On a night when the so-called “super blue blood moon” was Wednesday night’s top celestial attraction, some people noticed a strange object sharing the same space in the sky.
The theory some were putting out on the pale blue dot? That it was a second moon, or a planet even.
Faster than people can say "unidentified floating object," local experts on anything outer space offered an explanation for the phenomenon that totally eclipsed the far-out notions.
“The blue speck is called a lens artifact or a lens flare,” PAGASA’s astronomical publication unit chief Jose Mendoza IV told ABS-CBN News.
“Ito ay nangyayari kapag ang nakukuhanan na very bright (object) ay nagkakaroon ng reflection.”
The lens flare may also appear on photos that are out of focus, said Edmund Rosales, former president of the Philippine Astronomical Society.
Astronomers also explained why the “super blue blood moon” appeared to be blue in some parts of the country.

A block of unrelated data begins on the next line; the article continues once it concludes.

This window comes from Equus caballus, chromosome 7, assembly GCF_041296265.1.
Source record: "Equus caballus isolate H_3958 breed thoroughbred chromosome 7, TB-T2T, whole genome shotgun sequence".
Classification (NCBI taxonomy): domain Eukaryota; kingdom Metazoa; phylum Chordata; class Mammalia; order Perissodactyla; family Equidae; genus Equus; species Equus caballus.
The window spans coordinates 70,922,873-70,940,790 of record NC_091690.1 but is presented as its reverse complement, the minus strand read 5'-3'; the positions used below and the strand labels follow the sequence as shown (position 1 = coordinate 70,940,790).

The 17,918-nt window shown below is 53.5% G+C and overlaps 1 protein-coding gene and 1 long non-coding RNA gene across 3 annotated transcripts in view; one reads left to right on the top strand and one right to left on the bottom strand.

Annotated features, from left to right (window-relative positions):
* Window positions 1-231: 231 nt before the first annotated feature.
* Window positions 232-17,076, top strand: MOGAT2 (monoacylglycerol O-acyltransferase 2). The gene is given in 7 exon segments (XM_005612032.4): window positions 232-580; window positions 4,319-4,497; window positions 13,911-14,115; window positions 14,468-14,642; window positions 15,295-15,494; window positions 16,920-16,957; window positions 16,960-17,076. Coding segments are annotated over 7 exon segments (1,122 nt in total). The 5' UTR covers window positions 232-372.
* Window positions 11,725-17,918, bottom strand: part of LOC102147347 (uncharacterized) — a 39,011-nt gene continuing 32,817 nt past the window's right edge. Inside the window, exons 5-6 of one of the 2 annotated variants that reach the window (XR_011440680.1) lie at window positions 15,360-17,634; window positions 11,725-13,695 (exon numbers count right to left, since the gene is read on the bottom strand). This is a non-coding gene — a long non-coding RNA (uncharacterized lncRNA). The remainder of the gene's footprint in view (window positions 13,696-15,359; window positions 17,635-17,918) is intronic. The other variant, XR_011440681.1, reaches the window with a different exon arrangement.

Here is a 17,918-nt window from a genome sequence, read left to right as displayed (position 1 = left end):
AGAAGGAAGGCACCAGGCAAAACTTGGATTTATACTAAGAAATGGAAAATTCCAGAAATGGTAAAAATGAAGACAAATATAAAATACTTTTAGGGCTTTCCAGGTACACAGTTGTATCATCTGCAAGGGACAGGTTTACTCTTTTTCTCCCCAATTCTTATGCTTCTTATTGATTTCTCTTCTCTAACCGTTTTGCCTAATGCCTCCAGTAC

“Posibleng maging blue ang super blue blood moon kapag may gas o dust particles sa atmosphere kung saan ito tinitingnan,” Mendoza said.
Rosales added: “Kapag nag-agaw ‘yung bright light (ng buwan) sa red at orange (hues ng araw dahil sa eclipse), nagkakaroon ng parang spectrum kaya parang blue.”
Hundreds of Filipinos flocked to observation stations, rooftops and open fields Wednesday night to catch the super blue blood moon, a rare occurrence.
A “supermoon” is a full moon that appears around 14% larger and 30% brighter than the usual full moon. It appears when the moon orbits closest to Earth during its full phase.
A blue moon is the second full moon in a month (but the moon doesn’t turn blue), while a blood moon is seen when a full moon temporarily turns red during a total lunar eclipse due to the refraction of sunlight.
The last time the super blue blood moon was observed in the Philippines was on December 30, 1982. The last time this was seen in the US was in 1866, PAGASA said. — With a report from Katrina Domingo, ABS-CBN News